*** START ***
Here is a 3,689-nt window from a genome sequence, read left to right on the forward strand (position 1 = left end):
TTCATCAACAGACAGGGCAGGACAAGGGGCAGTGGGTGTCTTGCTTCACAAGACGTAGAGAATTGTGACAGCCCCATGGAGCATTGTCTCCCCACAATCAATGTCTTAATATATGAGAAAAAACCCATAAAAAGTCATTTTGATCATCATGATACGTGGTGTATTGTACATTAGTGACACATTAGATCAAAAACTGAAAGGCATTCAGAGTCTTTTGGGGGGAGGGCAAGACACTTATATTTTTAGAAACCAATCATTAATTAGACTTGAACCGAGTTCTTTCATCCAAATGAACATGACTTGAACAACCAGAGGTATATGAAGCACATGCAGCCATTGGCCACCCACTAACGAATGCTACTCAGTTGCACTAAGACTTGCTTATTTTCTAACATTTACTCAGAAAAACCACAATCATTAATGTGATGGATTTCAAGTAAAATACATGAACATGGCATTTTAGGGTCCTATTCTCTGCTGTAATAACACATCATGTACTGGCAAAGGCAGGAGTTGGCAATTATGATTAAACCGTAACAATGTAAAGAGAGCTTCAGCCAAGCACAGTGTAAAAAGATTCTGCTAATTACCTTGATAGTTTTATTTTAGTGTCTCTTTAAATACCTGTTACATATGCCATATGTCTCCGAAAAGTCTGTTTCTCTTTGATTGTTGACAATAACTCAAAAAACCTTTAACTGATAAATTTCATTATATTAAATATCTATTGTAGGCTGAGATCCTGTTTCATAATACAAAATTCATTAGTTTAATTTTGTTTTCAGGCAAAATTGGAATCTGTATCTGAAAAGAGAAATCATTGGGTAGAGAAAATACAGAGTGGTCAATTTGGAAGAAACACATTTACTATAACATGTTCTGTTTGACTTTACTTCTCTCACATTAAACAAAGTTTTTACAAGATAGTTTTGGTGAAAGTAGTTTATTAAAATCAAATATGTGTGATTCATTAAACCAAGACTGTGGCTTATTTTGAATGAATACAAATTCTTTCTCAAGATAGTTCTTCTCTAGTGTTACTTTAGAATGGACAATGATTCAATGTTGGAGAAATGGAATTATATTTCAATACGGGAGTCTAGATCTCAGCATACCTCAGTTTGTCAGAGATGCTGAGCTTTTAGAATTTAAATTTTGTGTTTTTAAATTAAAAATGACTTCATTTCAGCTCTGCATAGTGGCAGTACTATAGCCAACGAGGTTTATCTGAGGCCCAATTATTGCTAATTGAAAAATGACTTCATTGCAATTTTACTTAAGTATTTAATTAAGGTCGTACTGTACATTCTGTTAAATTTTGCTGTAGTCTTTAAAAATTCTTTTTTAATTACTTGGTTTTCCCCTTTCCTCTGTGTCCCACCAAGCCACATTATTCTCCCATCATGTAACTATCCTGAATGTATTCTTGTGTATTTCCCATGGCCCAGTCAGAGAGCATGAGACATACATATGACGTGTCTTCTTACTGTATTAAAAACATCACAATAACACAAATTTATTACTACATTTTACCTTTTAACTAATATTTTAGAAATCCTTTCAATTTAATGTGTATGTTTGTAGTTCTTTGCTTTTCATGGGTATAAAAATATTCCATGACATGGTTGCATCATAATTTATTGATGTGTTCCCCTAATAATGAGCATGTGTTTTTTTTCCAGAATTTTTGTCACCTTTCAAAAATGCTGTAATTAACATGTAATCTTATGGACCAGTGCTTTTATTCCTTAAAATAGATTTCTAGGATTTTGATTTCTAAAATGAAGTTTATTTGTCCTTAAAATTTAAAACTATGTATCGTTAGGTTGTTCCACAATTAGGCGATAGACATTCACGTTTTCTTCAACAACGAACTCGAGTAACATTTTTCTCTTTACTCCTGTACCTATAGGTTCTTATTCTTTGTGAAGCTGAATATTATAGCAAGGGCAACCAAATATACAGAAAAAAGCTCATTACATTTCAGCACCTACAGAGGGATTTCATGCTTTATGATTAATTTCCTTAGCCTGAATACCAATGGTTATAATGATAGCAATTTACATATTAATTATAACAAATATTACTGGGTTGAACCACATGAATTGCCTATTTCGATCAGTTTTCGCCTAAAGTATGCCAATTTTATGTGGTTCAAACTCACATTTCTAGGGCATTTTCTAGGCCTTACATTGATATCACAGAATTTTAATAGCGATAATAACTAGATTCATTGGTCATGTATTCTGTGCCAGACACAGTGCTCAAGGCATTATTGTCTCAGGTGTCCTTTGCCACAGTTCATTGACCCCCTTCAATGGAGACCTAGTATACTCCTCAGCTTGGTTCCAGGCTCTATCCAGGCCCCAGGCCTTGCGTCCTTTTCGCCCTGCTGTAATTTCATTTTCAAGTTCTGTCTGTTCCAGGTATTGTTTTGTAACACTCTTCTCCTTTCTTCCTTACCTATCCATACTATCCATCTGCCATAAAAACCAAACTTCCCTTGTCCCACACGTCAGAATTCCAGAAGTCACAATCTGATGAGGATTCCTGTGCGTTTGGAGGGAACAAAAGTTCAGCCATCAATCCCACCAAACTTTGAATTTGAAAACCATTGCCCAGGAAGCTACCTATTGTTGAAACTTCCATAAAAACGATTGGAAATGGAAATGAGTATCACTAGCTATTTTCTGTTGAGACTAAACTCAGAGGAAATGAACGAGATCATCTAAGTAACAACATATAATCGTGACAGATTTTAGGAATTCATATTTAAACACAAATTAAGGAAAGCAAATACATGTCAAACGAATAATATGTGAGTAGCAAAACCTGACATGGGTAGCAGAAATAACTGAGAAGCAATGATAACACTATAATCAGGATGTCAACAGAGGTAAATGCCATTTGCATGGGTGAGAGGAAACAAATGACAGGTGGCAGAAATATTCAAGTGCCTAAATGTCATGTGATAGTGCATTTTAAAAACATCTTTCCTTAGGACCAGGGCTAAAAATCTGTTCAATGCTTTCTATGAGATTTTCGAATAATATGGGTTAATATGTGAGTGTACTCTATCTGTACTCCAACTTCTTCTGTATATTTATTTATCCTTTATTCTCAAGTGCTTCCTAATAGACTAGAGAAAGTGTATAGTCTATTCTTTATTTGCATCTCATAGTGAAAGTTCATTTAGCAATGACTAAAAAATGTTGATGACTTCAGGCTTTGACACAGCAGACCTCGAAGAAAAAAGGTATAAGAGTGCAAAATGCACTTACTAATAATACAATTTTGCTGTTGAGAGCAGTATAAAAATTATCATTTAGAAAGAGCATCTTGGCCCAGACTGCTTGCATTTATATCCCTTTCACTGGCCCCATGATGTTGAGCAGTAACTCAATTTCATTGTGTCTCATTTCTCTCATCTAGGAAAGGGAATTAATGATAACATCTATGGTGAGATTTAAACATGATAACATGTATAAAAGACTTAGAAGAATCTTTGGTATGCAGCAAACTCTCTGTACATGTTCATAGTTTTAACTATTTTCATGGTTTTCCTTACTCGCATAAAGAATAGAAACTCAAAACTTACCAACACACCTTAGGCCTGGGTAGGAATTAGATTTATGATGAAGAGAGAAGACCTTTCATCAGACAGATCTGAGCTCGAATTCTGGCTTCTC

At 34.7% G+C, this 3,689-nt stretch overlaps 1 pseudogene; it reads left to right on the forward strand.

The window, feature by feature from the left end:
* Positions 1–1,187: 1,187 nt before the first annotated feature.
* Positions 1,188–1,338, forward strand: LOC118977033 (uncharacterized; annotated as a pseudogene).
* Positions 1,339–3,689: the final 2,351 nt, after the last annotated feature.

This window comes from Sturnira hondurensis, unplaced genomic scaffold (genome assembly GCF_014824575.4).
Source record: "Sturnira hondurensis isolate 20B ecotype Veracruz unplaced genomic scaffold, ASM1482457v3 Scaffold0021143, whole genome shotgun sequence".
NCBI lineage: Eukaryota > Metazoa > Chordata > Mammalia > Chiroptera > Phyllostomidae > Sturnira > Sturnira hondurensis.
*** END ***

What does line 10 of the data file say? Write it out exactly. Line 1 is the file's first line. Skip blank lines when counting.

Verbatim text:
NCBI lineage: Eukaryota > Metazoa > Chordata > Mammalia > Chiroptera > Phyllostomidae > Sturnira > Sturnira hondurensis.